An alternative treatment modality for type 1 diabetes is the replacement of the missing β-cells through transplantation of the whole pancreas, which in contrast to insulin administration is capable of achieving normoglycemia along with the prevention and even reversal of certain secondary diabetic complications, such as nephropathy and atherosclerosis.8 The advantageous effects of β-cell replacement therapy on diabetic complications compared with insulin treatment may be attributed to the role played by the by-product of proinsulin cleavage, named C-peptide, during insulin processing in the β-cell,9-12 albeit the benefits of cell replacement therapy may be masked by collateral risks associated with the use of immunosuppressive drugs to prevent transplant rejection in transplant recipients.8 Unfortunately, whole pancreas transplantation is a complex surgical procedure that is fraught with significant morbidities and technical issues including the drainage of exocrine secretions from the transplanted pancreas.8 For many years, a preferred β-cell replacement option has been islet transplantation.13-16 This approach was energized by the first report of a method for isolating islets from the rat pancreas,17 which was followed by other reports showing the successful isolation of islets from the human pancreas using different modifications of the original pancreatic tissue digestion with collagenase18-20 and new improvements in the collagenase enzyme activity characterization.21 However, successful islet transplantation in diabetic patients remained elusive22 until the introduction of the glucocorticoid-free immunosuppressive regimen by the Edmonton group about a decade ago.23 Still, the need to use long-term immunosuppressive drugs and the severe shortage of human pancreas remain major barriers to clinical islet transplantation.13-16,23-27 According to the United Network Organ Sharing figures (www.unos.org) in the 10 years preceding 2000, transplant registrants quadrupled to nearly 80,000 patients, while the number of donors remained stable at less than 20,000 per annum. The search for alternative sources of islets for transplantation has continued, and there are currently attempts to bioengineer stem cells to pseudoislets and neoislets both in vitro and in vivo. If any of these efforts to bioengineer insulin-producing cells becomes successful, another major hurdle presented by the need for immunosuppression to prevent transplant rejection would still need to be overcome.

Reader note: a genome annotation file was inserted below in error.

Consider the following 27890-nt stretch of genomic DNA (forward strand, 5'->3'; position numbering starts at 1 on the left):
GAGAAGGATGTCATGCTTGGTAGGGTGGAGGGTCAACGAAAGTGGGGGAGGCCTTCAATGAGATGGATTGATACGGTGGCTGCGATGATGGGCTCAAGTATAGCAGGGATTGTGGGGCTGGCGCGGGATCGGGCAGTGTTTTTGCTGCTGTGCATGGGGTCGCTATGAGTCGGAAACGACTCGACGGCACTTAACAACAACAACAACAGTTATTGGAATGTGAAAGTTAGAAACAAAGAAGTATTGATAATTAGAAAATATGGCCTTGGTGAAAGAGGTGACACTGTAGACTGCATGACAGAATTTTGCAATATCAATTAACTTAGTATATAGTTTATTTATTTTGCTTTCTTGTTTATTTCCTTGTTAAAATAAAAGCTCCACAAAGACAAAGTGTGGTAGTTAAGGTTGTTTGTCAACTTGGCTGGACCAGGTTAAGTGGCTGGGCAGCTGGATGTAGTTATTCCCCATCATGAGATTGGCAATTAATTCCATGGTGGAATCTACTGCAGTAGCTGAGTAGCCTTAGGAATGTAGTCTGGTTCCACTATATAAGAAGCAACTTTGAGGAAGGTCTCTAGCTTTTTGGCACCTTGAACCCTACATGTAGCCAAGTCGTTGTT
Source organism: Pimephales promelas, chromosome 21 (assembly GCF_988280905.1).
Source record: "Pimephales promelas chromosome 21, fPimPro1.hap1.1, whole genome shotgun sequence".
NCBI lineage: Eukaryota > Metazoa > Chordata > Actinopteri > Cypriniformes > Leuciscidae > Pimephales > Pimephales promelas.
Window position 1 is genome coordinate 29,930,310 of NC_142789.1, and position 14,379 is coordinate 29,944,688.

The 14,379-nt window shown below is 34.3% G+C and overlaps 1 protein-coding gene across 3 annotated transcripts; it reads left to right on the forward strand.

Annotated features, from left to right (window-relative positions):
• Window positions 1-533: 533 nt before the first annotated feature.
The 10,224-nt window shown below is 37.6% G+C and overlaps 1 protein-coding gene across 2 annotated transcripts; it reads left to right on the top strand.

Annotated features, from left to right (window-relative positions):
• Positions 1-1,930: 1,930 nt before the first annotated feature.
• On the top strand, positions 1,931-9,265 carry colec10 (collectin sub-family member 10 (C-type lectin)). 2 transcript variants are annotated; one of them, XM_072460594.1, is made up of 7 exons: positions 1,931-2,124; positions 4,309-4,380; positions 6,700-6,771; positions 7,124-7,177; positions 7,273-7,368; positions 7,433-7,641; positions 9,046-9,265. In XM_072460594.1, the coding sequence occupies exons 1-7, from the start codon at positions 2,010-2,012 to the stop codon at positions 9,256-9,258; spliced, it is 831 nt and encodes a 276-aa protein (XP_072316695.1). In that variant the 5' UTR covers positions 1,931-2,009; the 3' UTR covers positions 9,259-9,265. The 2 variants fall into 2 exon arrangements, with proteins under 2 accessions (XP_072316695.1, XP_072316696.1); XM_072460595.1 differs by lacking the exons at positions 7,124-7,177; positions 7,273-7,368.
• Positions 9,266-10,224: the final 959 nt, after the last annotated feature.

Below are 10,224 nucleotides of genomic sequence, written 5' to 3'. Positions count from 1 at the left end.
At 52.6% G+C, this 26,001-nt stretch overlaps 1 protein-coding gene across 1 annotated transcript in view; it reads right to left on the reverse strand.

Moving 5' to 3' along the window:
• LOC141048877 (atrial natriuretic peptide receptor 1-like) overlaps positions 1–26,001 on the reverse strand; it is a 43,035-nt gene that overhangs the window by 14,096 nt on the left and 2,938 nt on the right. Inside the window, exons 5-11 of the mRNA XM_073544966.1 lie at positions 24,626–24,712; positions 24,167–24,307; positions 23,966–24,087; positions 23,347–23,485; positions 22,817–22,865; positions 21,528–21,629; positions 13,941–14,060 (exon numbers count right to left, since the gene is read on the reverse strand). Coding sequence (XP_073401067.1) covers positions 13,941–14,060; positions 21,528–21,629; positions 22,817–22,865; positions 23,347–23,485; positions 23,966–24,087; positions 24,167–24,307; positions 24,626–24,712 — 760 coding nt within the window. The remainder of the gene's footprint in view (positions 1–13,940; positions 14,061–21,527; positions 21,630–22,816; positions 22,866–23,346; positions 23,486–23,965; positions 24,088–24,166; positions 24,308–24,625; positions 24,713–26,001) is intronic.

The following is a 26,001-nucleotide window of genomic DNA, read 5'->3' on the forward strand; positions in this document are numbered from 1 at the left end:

One of the alternative approaches to overcome the 2 major barriers to islet transplantation indicated earlier is the technique of islet immunoisolation by microencapsulation before transplantation.14,28-30 The principle behind this technique is illustrated in Figure 1, and Figure 2 shows rat islets encapsulated in alginate microbeads. Since the introduction of this technique in 1980,28 there have been several reports of successful preclinical studies with microencapsulated alloislets and xenoislets in nonimmunosuppressed large animals.31-35 Several pilot clinical trials have also been performed with variable success,36-38 and a large clinical trial is currently being performed by Living Cell Technologies, Ltd, in Russia and New Zealand.39
Routinely, these microencapsulated islet transplantations have been performed in the peritoneal cavity, where the grafts have little or no chance to vascularize. It is very well known that revascularization of islet grafts is critical for their long-term survival and function,40 which may explain why microencapsulated islet transplants may fail in the absence of fibrotic overgrowths around the graft in the peritoneal cavity.41 Also, a continual problem with intraperitoneal transplantation of microencapsulated islets is the inability to retrieve them after extended periods of transplantation, which represents an inadequacy of the grafts to fulfill the criteria for a bioartificial pancreas. To qualify as a bioartificial pancreas, the transplantation should be performed with little or no immunosuppression and should be performed with technical ease; the graft should be capable of long-term function and should be retrievable for biopsy, if and when desired. We have designed a new model of microencapsulated islet transplantation to meet these criteria for a bioartificial pancreas, which should be distinguished from various models of mechanical insulin delivery devices referred to as the artificial pancreas.42
MATERIALS AND METHODS
Low viscosity (20-200 mPa·s) ultrapure sodium alginate with high mannuronic acid (LVM) and high guluronic acid (LVG) content were purchased from Nova-Matrix (Oslo, Norway). The LVM and LVG alginates were reported by the manufacturer to have molecular weights of 75 to 200 kDa and G/M ratios of ≤1 and ≥1.5, respectively. Poly-L-ornithine (PLO) hydrochloride, with molecular weight of 15,000 to 30,000, was purchased from Sigma-Aldrich (St Louis, MO). Fluorescein isothiocyanate-conjugated (FITC) bovine serum albumin was obtained from Invitrogen (Eugene, Ore). Fluorescein isothiocyanate-conjugated goat anti-mouse IgG (FITC-IgG) was purchased from AbD Serotec (Martinsried, Germany). Solutions for alginate microbead synthesis were made using the following chemicals: HEPES, NaCl, and MgCl2 (Fisher Scientific, Waltham, MA); CaCl2 (Acros, Morris Plains, NJ).
Multilayer Microbead Synthesis